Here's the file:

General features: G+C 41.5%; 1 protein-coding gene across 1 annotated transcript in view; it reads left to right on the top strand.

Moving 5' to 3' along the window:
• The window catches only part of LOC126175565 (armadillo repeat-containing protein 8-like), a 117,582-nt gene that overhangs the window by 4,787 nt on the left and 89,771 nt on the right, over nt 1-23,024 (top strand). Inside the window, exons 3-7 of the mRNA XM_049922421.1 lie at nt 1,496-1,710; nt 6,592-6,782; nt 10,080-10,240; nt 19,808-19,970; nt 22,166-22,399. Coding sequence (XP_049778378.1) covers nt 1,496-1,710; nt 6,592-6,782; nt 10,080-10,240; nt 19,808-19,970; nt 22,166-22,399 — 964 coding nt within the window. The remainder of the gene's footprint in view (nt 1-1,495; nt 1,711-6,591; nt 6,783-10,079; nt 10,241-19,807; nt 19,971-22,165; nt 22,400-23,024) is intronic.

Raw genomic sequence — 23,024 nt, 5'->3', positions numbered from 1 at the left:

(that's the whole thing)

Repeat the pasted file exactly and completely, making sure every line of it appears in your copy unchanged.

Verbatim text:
General features: G+C 41.5%; 1 protein-coding gene across 1 annotated transcript in view; it reads left to right on the top strand.

Moving 5' to 3' along the window:
• The window catches only part of LOC126175565 (armadillo repeat-containing protein 8-like), a 117,582-nt gene that overhangs the window by 4,787 nt on the left and 89,771 nt on the right, over nt 1-23,024 (top strand). Inside the window, exons 3-7 of the mRNA XM_049922421.1 lie at nt 1,496-1,710; nt 6,592-6,782; nt 10,080-10,240; nt 19,808-19,970; nt 22,166-22,399. Coding sequence (XP_049778378.1) covers nt 1,496-1,710; nt 6,592-6,782; nt 10,080-10,240; nt 19,808-19,970; nt 22,166-22,399 — 964 coding nt within the window. The remainder of the gene's footprint in view (nt 1-1,495; nt 1,711-6,591; nt 6,783-10,079; nt 10,241-19,807; nt 19,971-22,165; nt 22,400-23,024) is intronic.

Raw genomic sequence — 23,024 nt, 5'->3', positions numbered from 1 at the left: